A Paws For Pets — Going back in time

By LaMoine Roth, York Adopt A Pet

 

This article was published on February 15, 2008. Some stories need to be remembered. This is just one of 432 articles I have written for Paws for Pets. The Cat Sanctuary started in 2000, 10 years before our building was built and the cats moved to the new building in April of 2010. Enjoy.

 

A couple of weeks ago I wrote about Gus, the gray cat I trapped during a snowstorm. I wrote how I decided to give him a chance regardless if he was feral. Well I am happy to report Gus is definitely not a wild and crazy cat. But he instead is a purring machine who loves to have his head scratched. 

He has been neutered, was brought up on his shots and he is now residing here at the Cat Sanctuary. It always amazes me how a cat can be so elusive, seemingly wild with a hostile attitude, but once they are in a safe environment it is like they are finally at ease and their true personalities come out. I would never have dreamed that today Gus will arch up for his head scratches, as I remember on that snowy Tuesday he was crouched under a car  and no matter how quietly I would try to sneak up on him, he would sense my presence and bolt away. That scared cat is gone and in his place is a very loving, mellow guy who is very vocal when not getting the attention that he has come to expect. 

He reminds me so much of another elusive gray cat, so let me tell you the story of Hobo, the I-80 cat. Early last fall, I received a call from a lady working the tourism office in the rest area west of York. She was concerned; there was a young grey cat hanging around the rest area for several days. No one could get close to him, some had tried and they would only get within about 10 feet and he would run off, sit down and watch them. She was concerned that soon it would be turning cold and she was afraid he would either become prey for a larger animal or would be hit by all the traffic coming and going in the parking lot. I always approach these types of calls with dread as many times you just can’t tempt a cat to trust you enough to remove them from danger.  

To drive to the west rest area, you must drive to the Bradshaw exit and then back track. I brought a live trap along, but after viewing the area I was afraid if the trap was left at night not only would I trap something other than a grey cat, but someone might steal the trap and cat. Instead I tried approaching Hobo as I immediately named him. He would trot off several feet, sit down and watch me with those big gold eyes. No amount of coaxing would change the distrust in his eyes. 

I decided to leave a tempting can of wet food where the lady said they had been leaving scraps of food. The next day I received a call from the rest area. The food was gone and Hobo was spotted next to the cornfield sitting directly south of the rest area site. I loaded up the live trap and drove to the rest site. I again tried to coax him closer to me but he was much too wise to trust just anyone. Several tourists were curious to see what I was trying to catch in the live trap. Some offered their advice, others looked in disbelief that one would try to rescue a cat from a busy rest area. “Why bother, it’s only a cat,” one said, only to be answered by a rough and tough looking truck driver who in no uncertain terms said it was obvious they had never owned a cat. I had to smile thinking it’s true how those who have never been owned by a cat cannot understand one’s loyalty to this aloof creature.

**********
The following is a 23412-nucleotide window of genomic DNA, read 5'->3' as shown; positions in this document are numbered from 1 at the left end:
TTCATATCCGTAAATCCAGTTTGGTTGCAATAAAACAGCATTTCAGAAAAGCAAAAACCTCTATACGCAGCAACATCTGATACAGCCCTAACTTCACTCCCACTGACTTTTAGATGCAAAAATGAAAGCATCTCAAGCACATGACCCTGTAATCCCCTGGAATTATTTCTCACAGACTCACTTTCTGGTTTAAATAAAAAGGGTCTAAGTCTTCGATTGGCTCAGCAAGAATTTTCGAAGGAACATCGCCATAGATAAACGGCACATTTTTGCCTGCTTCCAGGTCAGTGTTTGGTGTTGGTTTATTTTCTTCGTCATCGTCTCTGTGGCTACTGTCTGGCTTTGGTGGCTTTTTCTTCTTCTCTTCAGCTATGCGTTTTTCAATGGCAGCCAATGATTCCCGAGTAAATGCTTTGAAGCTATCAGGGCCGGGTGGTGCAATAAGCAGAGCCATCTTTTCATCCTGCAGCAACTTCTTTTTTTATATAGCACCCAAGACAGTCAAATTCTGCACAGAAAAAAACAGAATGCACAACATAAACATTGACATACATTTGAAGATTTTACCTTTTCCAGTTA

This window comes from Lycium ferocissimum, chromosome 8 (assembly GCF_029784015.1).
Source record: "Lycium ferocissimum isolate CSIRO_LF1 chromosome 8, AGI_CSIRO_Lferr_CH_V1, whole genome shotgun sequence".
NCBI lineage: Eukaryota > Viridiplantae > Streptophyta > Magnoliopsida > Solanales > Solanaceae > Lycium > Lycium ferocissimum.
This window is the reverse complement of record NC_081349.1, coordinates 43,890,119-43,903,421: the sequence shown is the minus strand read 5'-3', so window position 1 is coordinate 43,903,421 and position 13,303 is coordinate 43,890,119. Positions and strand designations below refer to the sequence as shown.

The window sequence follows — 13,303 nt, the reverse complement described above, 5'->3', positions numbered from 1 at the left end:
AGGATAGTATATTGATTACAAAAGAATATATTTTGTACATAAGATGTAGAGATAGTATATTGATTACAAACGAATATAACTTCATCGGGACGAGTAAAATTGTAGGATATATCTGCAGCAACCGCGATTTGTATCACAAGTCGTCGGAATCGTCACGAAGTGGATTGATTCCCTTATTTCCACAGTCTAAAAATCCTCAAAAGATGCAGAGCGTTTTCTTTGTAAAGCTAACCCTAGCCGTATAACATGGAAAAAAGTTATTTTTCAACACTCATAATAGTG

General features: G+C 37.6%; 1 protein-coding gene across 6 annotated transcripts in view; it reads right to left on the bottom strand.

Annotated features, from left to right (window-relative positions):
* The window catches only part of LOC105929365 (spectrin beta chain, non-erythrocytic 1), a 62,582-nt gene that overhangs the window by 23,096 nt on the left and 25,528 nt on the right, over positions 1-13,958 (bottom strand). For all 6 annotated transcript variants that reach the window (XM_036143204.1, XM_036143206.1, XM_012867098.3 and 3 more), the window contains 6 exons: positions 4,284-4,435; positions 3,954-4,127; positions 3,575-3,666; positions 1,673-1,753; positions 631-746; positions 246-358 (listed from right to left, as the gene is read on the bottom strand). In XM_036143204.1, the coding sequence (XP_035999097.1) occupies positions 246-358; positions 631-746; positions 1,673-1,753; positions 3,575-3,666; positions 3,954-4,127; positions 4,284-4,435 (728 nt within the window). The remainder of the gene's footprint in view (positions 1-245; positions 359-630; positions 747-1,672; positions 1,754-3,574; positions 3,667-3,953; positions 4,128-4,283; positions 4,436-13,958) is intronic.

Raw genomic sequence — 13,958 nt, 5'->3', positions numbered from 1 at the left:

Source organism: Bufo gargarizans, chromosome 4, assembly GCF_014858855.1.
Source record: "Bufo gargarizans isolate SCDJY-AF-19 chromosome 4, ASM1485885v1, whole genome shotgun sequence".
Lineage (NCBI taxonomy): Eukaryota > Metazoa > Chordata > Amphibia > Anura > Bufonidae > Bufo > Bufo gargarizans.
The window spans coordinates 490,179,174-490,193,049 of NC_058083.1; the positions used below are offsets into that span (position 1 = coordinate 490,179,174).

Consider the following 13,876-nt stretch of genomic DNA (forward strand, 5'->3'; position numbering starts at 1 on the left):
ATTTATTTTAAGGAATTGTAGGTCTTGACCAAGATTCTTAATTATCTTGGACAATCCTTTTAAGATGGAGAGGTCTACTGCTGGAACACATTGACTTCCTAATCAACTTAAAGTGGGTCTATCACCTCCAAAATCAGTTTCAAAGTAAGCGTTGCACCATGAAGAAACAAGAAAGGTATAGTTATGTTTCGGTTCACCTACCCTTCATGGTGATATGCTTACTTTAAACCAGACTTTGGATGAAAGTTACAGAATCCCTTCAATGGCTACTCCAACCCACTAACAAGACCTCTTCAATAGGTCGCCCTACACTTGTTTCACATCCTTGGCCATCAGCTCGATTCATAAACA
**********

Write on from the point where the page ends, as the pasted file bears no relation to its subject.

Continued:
I set the trap, put the food inside, covered the trap with a large towel and decided to sit in my car to see if Hobo would check out the fresh smell of tuna-flavored cat food. I watched as he poked his head from the cornfield and very slowly made his way across the grass, looking both ways but never taking his eyes from the trap. I knew I couldn’t be lucky enough to actually catch him this easily, but to my surprise he steadily inched his way up to the cage, took a tentative step and actually went right into the trap. I had only been watching for a mere five minutes or less. I knew he was hungry because he continued to eat as fast as he could even when the door slammed behind him. I gathered him up, trap and all, and headed back to York. 

It was too late to take him to the vet so I put him in a large kennel and thought I would evaluate him before taking him in to be checked over. He sat in the corner, only coming out when fresh food was put in his kennel. Then on the third day when I inched the door open to put his food in, he leaned into my hand and started to purr like we were long lost friends. 

I picked him up and he snuggled in like we were fast buddies. From that time on he became my friendliest and sweetest cat amongst all the others living here at that time. He quickly filled out, he was neutered and vaccinated and was just waiting for someone to adopt him. 

He wasn’t here long when a woman from Lincoln called. She saw Hobo’s picture on our website and was interested in adopting him for her mother who was lonely since her father had passed away. Her mother had never owned a cat so she said “I need to adopt one that I like as well just in case it doesn’t work out with my mother.”

 She has emailed me several times since she adopted Hobo. She said it was instant bonding with her mother and there would be no chance of her ever getting Hobo away from her mom. We’ll never know how Hobo ended up at a rest area along I-80. But we do know a woman has found a companion, a cat has found a new home and the Cat Sanctuary has had another successful adoption.  

 

 

 

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